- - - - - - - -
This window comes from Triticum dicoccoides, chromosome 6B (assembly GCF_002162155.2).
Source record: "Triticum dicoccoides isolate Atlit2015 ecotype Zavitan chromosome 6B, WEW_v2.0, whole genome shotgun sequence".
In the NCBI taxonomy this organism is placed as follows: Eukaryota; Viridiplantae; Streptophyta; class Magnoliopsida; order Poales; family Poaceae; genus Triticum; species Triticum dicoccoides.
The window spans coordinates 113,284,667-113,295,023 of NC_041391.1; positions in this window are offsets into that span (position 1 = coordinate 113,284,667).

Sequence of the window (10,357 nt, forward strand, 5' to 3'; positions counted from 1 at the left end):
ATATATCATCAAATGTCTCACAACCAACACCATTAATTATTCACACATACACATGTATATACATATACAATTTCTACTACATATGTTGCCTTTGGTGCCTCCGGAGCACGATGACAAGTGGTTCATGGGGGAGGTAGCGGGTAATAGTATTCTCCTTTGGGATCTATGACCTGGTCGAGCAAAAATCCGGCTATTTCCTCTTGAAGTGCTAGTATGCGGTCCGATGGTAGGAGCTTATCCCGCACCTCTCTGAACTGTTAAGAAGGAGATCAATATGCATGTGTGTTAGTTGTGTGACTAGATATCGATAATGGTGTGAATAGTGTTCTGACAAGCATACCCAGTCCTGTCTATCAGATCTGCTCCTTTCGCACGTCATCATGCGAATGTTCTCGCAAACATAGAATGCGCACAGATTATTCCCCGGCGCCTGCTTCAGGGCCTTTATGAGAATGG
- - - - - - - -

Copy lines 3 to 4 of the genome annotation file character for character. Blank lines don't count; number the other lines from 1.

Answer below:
In the NCBI taxonomy this organism is placed as follows: Eukaryota; Viridiplantae; Streptophyta; class Magnoliopsida; order Poales; family Poaceae; genus Triticum; species Triticum dicoccoides.
The window spans coordinates 113,284,667-113,295,023 of NC_041391.1; positions in this window are offsets into that span (position 1 = coordinate 113,284,667).